New data out Wednesday shows the U.S. economic recovery continues to struggle.

A report released by executive employment company Challenger, Gray & Christmas suggested that firms announced the largest number of planned job cuts in 16 months in July, climbing by 59 per cent from the same month a year earlier.

As well, the Commerce Department said U.S. factory orders for airplanes, autos and heavy machinery fell 0.8 per cent in June, reporting lower demand for factory goods for the second time in three months.

Adding to the gloom was a report on the U.S. service sector. The Institute for Supply Management's non-manufacturing index came in at 52.7, down from 53.3 in June and worse than the 53.8 reading that economists had expected.

"This represents the index's worst showing in over a year," TD Bank economist Chris Jones said in a commentary.

Markets watching Friday's jobs report

A component of the index that reflects new orders fell by 1.9 percentage points to 51.7, its lowest level since August 2009, leading Jones to worry that new orders are coming "dangerously close to breaching the 50 point threshold, below which signals negative growth."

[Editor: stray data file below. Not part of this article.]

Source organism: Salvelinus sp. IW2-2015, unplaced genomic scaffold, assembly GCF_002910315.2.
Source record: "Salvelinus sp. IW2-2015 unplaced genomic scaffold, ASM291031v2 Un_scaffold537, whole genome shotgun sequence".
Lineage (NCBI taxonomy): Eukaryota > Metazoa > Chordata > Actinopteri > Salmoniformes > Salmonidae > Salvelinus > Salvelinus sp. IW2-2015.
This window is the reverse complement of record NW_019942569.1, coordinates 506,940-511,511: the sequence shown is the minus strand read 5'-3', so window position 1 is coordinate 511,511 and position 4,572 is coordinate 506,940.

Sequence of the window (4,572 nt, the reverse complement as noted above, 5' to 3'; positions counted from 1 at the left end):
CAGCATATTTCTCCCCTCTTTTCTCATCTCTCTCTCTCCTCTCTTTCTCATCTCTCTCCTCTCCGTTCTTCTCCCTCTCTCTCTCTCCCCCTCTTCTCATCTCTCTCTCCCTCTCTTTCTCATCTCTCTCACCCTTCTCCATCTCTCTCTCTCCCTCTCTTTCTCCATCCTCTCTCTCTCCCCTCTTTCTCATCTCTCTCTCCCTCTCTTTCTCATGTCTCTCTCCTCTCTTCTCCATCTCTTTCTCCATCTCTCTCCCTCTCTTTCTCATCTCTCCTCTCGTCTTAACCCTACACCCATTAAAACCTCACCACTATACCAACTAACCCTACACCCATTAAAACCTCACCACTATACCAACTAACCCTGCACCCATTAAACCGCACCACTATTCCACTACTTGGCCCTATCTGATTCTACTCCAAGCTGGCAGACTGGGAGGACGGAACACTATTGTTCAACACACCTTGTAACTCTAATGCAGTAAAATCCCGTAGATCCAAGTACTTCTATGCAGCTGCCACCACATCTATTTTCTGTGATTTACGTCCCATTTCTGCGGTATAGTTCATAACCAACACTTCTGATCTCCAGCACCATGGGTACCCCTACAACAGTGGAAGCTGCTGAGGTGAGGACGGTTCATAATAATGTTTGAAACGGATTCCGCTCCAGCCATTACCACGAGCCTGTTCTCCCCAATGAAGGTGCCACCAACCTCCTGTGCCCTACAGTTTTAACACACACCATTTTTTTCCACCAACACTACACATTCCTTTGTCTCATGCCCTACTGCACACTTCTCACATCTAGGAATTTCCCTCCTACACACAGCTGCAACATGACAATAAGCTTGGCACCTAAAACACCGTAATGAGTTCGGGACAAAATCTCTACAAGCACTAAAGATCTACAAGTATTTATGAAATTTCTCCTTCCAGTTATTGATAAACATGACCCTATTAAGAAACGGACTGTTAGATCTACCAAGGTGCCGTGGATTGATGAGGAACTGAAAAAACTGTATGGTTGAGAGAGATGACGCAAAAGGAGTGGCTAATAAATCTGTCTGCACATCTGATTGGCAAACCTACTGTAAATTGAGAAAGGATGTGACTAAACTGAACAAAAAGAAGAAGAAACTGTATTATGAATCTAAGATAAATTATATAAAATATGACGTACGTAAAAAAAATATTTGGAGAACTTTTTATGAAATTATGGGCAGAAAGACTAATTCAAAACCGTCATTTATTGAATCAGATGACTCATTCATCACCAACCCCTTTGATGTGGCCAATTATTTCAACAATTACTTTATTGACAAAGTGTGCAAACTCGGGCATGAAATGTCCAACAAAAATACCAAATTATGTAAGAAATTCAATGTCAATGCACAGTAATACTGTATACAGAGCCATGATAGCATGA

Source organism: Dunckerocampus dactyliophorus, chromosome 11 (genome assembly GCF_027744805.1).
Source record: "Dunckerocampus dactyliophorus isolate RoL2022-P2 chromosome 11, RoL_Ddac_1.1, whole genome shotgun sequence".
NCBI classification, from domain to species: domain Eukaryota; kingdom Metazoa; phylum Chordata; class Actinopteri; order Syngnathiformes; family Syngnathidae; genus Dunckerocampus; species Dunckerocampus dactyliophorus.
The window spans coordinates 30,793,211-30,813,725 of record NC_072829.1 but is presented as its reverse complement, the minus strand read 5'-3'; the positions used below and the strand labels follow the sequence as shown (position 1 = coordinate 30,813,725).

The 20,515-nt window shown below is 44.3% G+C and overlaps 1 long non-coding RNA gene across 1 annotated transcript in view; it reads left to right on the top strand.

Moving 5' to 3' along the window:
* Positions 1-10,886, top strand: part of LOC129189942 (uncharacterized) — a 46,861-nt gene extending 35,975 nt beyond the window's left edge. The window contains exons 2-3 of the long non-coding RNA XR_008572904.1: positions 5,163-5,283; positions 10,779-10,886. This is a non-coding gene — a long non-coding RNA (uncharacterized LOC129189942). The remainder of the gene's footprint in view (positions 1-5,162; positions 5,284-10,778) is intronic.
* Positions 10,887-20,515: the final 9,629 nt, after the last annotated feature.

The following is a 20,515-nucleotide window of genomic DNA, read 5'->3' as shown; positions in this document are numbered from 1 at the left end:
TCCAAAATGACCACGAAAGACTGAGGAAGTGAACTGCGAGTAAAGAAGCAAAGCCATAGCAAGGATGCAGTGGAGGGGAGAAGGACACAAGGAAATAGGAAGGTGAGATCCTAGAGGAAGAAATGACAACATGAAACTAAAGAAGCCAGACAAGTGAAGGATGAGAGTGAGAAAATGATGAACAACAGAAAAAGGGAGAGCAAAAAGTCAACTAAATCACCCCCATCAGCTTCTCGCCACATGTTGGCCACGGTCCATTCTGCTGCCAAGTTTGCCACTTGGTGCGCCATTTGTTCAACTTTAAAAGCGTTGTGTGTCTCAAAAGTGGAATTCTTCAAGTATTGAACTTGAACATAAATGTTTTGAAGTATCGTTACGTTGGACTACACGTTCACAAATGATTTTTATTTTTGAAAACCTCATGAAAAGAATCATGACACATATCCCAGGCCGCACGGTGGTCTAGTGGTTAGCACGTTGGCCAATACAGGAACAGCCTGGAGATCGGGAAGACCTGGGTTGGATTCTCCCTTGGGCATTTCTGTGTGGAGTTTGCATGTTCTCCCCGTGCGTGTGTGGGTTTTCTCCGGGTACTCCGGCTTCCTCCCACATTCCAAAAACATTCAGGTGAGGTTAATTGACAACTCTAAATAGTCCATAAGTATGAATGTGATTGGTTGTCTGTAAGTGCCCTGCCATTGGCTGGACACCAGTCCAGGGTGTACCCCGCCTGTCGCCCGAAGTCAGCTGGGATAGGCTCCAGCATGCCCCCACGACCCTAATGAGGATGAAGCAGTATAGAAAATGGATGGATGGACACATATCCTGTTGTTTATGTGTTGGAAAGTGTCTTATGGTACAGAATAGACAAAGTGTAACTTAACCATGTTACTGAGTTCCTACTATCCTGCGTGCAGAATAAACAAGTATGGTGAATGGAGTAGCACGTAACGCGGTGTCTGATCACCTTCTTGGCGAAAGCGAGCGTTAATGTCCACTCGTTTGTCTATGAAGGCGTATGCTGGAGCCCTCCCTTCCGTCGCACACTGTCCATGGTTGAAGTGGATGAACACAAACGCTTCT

But payroll processor ADP said that private U.S. companies added 114,000 jobs last month, slightly higher than Wall Street's expectations. It was the 20th straight month that small businesses added jobs.

Wednesday's data came after a weak manufacturing survey from the ISM on Monday and another report Tuesday which showed that Americans cut back on their spending in June for the first time in nearly two years.

Financial markets will be watching closely on Friday, when the U.S. government will announce job growth numbers for July.

"Given the recent history, most people would say, well if it's anything materially above 50,000, we would probably feel pretty good about it, given the blow to confidence that we have seen over the past couple of weeks," said Robert Gorman, chief portfolio strategist at TD Waterhouse.

"In the short term, as long as you have ambiguity around (the economy), we will see a lot of treading water at best, but I suspect it will be firmer as we get deeper into the year."

Canadian employment data also comes out on Friday.

With files from The Canadian Press and The Associated Press